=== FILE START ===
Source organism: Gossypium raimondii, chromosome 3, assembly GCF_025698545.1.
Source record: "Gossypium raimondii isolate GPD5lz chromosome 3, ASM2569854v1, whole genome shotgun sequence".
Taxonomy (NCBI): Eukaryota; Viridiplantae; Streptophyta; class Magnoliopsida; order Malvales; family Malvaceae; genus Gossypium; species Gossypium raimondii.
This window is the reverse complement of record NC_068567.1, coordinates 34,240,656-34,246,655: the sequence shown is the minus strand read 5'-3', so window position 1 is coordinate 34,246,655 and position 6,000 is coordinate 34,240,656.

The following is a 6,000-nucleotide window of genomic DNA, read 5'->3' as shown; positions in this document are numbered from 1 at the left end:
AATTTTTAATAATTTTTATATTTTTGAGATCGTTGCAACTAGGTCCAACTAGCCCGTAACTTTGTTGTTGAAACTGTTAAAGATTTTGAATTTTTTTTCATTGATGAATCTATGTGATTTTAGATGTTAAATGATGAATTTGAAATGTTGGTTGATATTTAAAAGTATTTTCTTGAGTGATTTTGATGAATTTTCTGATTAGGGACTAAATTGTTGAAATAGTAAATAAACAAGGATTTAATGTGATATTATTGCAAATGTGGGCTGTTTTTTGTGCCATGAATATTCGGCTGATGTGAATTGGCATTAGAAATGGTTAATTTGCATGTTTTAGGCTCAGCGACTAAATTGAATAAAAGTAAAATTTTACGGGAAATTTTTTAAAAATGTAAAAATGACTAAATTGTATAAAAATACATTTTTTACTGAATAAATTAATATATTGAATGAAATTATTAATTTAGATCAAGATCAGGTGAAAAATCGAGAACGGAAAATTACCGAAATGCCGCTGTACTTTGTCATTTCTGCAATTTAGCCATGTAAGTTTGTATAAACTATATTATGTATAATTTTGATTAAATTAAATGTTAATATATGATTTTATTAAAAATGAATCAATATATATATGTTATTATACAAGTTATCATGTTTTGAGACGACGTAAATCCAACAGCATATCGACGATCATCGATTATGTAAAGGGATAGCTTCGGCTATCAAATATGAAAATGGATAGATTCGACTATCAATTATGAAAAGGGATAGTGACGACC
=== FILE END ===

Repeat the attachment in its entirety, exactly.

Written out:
Source organism: Gossypium raimondii, chromosome 3, assembly GCF_025698545.1.
Source record: "Gossypium raimondii isolate GPD5lz chromosome 3, ASM2569854v1, whole genome shotgun sequence".
Taxonomy (NCBI): Eukaryota; Viridiplantae; Streptophyta; class Magnoliopsida; order Malvales; family Malvaceae; genus Gossypium; species Gossypium raimondii.
This window is the reverse complement of record NC_068567.1, coordinates 34,240,656-34,246,655: the sequence shown is the minus strand read 5'-3', so window position 1 is coordinate 34,246,655 and position 6,000 is coordinate 34,240,656.

The following is a 6,000-nucleotide window of genomic DNA, read 5'->3' as shown; positions in this document are numbered from 1 at the left end:
AATTTTTAATAATTTTTATATTTTTGAGATCGTTGCAACTAGGTCCAACTAGCCCGTAACTTTGTTGTTGAAACTGTTAAAGATTTTGAATTTTTTTTCATTGATGAATCTATGTGATTTTAGATGTTAAATGATGAATTTGAAATGTTGGTTGATATTTAAAAGTATTTTCTTGAGTGATTTTGATGAATTTTCTGATTAGGGACTAAATTGTTGAAATAGTAAATAAACAAGGATTTAATGTGATATTATTGCAAATGTGGGCTGTTTTTTGTGCCATGAATATTCGGCTGATGTGAATTGGCATTAGAAATGGTTAATTTGCATGTTTTAGGCTCAGCGACTAAATTGAATAAAAGTAAAATTTTACGGGAAATTTTTTAAAAATGTAAAAATGACTAAATTGTATAAAAATACATTTTTTACTGAATAAATTAATATATTGAATGAAATTATTAATTTAGATCAAGATCAGGTGAAAAATCGAGAACGGAAAATTACCGAAATGCCGCTGTACTTTGTCATTTCTGCAATTTAGCCATGTAAGTTTGTATAAACTATATTATGTATAATTTTGATTAAATTAAATGTTAATATATGATTTTATTAAAAATGAATCAATATATATATGTTATTATACAAGTTATCATGTTTTGAGACGACGTAAATCCAACAGCATATCGACGATCATCGATTATGTAAAGGGATAGCTTCGGCTATCAAATATGAAAATGGATAGATTCGACTATCAATTATGAAAAGGGATAGTGACGACC